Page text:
Rethinking Catholicism in Reformation England

Rethinking Catholicism in Reformation England

Rethinking Catholicism in Reformation England

Rethinking Catholicism in Reformation England

Synopsis

This book considers the ideological development of English Catholicism in the sixteenth century, from the complementary perspectives of history, theology, and literature. Lucy Wooding argues that Erasmian humanism had laid the foundations for Catholic reformation in England, but that it wasHenry VIII who turned an intellectual trend into an actual reform programme, reshaping English Catholicism in the process. The reformist strand within Catholic thought remained influential during the reign of Mary I, and in the early Elizabethan period, but was then reconfigured by the experience ofexile and the onset of the drive for Counter-Reformation uniformity. Dr Wooding shows that Catholicism in this period was neither a defunct tradition, nor one merely reacting to Protestantism, but a vigorous intellectual movement responding to the reformist impulse of the age. Its development illustrates the English Reformation in microcosm: scholarly, humanist,didactic, and preserving its own peculiarities independent of European trends. Rethinking Catholicism in Reformation England makes an important contribution to the intellectual history of the Reformation.

Excerpt

The Reformation is usually seen as being first and foremost a conflict, a savage struggle between two unyielding religious identities. the rival faiths are depicted chiefly in terms of their conflicting dogmas, in a war which had as many political as spiritual dimensions, and from which the only legacy was one of division. This emphasis upon conflict has always dominated views of the Reformation, and it has nearly always dictated the terms of the historical debate on the subject. Historians of the Reformation are entangled, unconsciously or sometimes wilfully, in attempts to defend, as much as explain, either the Catholicism or the Protestantism of the sixteenth century. It is uncanny how historical endeavours to evaluate the achievements of one or other grouping frequently read like declarations in favour of the belief systems or ecclesiastical institutions involved. Despite the advances of revisionism, there is still a Whiggish legacy influencing our perceptions of the English Reformation. We may no longer accept the inevitability of Protestant superiority, but we are still inclined to insist on the inevitability of religious conflict in terms we recognize, and in so doing tend to write Reformation history as if the identities in that struggle were clear from the very first.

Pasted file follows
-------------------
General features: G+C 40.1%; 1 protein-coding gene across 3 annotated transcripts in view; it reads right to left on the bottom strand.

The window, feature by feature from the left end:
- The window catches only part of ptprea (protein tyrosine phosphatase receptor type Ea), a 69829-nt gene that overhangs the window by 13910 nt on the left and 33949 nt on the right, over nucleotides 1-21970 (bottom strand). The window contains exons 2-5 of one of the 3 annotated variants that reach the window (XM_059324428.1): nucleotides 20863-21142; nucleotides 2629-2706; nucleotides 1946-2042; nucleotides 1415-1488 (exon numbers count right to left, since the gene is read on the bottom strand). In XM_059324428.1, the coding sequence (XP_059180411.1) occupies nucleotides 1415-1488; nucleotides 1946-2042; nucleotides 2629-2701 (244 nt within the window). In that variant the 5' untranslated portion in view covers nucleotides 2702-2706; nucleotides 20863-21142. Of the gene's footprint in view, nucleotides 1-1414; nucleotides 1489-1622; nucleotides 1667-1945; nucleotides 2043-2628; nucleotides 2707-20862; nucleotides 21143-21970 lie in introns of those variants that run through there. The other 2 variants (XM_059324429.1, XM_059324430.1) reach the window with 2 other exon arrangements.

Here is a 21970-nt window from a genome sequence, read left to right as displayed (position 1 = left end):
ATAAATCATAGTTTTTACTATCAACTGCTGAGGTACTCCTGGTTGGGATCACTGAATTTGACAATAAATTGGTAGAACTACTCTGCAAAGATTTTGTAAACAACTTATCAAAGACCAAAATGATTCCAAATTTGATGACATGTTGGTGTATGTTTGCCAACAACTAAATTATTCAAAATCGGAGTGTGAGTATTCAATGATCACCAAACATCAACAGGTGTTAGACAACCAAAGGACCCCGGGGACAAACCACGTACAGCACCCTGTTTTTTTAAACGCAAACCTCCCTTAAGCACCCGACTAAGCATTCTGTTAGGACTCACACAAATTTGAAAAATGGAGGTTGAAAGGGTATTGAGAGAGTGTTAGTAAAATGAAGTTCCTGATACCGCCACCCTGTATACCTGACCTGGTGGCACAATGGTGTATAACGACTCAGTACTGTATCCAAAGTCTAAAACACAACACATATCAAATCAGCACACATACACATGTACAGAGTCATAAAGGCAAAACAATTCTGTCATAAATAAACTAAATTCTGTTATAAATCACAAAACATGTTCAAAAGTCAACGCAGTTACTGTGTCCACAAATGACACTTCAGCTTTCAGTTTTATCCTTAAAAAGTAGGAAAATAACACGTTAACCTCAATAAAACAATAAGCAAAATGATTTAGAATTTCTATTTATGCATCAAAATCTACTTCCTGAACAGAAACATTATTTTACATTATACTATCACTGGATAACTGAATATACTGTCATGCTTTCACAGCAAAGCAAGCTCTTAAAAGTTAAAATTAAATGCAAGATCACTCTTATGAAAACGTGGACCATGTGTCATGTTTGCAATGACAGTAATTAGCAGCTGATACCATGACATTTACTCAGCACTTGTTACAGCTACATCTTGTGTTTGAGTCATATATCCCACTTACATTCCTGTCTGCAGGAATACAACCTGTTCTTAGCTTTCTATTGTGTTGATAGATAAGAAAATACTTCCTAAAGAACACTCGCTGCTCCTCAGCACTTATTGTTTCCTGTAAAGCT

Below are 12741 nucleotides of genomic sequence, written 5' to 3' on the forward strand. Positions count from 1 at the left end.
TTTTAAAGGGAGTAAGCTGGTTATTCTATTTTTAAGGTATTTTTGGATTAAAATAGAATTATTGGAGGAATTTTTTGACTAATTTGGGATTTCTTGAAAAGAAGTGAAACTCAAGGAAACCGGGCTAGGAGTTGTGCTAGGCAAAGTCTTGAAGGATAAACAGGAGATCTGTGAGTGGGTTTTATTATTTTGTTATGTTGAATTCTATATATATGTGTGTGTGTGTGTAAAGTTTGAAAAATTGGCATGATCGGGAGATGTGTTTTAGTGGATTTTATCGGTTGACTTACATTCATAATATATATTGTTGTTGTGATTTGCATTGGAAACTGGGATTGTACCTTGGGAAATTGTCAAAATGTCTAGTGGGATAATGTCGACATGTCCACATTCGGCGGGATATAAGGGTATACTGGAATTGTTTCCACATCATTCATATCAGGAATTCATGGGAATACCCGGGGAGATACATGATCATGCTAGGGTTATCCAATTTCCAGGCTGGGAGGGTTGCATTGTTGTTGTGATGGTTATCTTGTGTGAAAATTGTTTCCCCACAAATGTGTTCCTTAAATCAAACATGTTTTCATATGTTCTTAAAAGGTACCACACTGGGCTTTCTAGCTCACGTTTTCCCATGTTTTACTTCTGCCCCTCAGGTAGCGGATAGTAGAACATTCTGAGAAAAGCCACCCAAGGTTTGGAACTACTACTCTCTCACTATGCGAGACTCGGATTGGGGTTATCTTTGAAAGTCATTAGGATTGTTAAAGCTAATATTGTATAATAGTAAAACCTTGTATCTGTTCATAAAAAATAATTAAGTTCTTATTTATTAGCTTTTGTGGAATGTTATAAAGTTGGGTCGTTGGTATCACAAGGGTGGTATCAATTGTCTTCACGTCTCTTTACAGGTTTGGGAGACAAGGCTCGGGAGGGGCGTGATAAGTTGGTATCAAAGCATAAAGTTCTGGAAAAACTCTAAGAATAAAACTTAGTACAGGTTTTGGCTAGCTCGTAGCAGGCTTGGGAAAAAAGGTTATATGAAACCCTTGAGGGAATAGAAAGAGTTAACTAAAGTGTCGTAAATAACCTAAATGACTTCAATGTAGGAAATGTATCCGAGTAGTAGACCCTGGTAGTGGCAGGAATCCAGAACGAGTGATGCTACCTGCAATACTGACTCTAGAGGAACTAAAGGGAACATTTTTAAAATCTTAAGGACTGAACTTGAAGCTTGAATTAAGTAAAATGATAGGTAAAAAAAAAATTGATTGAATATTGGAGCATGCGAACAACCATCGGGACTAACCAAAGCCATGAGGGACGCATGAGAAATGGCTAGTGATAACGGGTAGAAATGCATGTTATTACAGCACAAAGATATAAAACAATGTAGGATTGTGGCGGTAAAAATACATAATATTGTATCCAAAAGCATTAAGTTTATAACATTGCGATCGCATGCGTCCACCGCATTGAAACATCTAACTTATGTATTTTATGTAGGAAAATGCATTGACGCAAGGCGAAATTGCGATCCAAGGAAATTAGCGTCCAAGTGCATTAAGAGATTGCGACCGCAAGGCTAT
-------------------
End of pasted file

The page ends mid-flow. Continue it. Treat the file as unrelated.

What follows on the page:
Clearly conflict was an integral part of the English Reformation, and it would be absurd to deny it. Yet to concentrate upon it is often to risk making assumptions about the polarities of belief involved, with unfortunate consequences. First, there is a grave danger that we end up with a stereotype of the religious identities involved. An ‘ideal type’ of Catholicism or Protestantism might be of use to the theologian, but it is usually an obstacle to the historian. and yet Reformation history can still be written in terms of ‘Catholic’ or ‘Protestant’ advance, frequently without any attempt to clarify exactly what those terms might have meant in practice, and ignoring the subtleties and variations within those traditions. This is particularly the case when it comes to Catholic history, in which assumptions about what constituted ‘orthodoxy’ are commonplace, frequently dictated by the concerns of a later era, or based on the attitudes of a church establishment at odds with popular belief and practice.

This tendency has been impressively routed, however, by some recent work, particularly A. Walsham, Church Papists: Catholicism, Conformity and Confessional Polemic in Early

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